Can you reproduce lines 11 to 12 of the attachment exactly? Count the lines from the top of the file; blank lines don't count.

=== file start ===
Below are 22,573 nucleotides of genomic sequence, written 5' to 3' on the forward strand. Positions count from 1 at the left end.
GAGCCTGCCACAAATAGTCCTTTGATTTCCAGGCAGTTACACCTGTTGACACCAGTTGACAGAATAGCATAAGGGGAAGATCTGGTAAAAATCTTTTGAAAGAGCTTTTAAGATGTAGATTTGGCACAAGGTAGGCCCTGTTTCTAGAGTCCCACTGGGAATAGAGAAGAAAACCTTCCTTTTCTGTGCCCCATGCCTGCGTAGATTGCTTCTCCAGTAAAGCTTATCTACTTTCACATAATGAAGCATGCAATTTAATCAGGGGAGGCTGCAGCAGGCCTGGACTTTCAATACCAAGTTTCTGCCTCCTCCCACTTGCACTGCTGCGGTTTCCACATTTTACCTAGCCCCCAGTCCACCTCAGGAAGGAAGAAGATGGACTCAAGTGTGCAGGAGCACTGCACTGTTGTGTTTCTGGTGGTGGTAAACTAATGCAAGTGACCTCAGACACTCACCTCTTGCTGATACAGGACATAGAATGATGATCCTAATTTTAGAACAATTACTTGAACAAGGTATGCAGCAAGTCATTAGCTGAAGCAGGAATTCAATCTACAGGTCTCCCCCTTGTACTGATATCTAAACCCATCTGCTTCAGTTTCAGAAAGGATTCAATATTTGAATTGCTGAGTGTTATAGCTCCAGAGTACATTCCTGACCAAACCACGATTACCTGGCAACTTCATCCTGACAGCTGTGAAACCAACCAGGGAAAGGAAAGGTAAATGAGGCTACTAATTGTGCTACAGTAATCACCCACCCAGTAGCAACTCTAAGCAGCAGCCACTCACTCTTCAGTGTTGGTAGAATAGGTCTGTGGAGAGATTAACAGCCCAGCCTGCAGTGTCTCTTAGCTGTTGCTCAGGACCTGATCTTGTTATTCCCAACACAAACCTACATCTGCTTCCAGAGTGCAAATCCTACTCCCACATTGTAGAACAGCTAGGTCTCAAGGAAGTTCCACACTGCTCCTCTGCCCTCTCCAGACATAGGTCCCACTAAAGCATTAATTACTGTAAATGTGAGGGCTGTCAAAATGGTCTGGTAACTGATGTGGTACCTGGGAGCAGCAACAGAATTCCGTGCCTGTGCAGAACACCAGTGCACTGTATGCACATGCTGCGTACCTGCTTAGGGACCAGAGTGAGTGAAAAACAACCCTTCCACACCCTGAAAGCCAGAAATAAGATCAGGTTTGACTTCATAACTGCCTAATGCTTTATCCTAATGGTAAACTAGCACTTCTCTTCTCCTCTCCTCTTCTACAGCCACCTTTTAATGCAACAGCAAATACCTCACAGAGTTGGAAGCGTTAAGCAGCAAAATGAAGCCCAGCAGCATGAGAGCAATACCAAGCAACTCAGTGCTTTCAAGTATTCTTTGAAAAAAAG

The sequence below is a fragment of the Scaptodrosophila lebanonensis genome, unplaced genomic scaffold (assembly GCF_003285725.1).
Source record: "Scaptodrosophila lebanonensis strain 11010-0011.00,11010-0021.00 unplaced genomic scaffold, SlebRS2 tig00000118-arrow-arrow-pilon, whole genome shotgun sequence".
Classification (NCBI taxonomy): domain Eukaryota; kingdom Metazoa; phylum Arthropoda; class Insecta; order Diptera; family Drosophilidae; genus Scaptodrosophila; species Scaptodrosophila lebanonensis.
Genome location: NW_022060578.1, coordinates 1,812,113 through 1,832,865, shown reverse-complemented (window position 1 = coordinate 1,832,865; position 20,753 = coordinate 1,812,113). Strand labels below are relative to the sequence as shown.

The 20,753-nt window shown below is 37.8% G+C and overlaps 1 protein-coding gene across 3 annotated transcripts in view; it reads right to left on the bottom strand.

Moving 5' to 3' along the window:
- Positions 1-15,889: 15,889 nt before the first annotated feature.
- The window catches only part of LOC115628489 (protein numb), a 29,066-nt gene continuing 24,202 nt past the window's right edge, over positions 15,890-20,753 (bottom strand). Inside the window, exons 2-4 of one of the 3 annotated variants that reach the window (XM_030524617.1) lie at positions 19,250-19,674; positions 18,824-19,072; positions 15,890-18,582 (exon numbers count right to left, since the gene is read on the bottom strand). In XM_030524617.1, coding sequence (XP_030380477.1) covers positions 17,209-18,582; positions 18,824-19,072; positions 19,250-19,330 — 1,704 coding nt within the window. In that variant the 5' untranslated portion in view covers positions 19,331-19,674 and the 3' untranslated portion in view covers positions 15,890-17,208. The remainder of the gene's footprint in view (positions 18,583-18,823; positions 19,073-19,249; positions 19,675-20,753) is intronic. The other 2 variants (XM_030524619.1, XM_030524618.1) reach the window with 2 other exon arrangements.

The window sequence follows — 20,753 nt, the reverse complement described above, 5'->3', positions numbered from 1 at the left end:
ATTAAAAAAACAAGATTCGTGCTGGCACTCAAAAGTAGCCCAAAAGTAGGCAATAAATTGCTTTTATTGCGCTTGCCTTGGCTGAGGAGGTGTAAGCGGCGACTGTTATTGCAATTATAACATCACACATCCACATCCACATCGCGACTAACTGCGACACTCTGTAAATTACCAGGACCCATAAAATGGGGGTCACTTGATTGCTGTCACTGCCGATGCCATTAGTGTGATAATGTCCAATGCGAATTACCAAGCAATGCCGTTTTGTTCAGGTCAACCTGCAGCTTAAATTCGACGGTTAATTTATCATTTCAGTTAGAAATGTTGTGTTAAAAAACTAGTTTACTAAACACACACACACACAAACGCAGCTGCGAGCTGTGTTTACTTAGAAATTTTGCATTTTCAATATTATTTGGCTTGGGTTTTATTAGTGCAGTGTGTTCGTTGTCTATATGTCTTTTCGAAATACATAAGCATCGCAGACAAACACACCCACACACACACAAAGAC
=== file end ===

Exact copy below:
The window sequence follows — 20,753 nt, the reverse complement described above, 5'->3', positions numbered from 1 at the left end:
ATTAAAAAAACAAGATTCGTGCTGGCACTCAAAAGTAGCCCAAAAGTAGGCAATAAATTGCTTTTATTGCGCTTGCCTTGGCTGAGGAGGTGTAAGCGGCGACTGTTATTGCAATTATAACATCACACATCCACATCCACATCGCGACTAACTGCGACACTCTGTAAATTACCAGGACCCATAAAATGGGGGTCACTTGATTGCTGTCACTGCCGATGCCATTAGTGTGATAATGTCCAATGCGAATTACCAAGCAATGCCGTTTTGTTCAGGTCAACCTGCAGCTTAAATTCGACGGTTAATTTATCATTTCAGTTAGAAATGTTGTGTTAAAAAACTAGTTTACTAAACACACACACACACAAACGCAGCTGCGAGCTGTGTTTACTTAGAAATTTTGCATTTTCAATATTATTTGGCTTGGGTTTTATTAGTGCAGTGTGTTCGTTGTCTATATGTCTTTTCGAAATACATAAGCATCGCAGACAAACACACCCACACACACACAAAGAC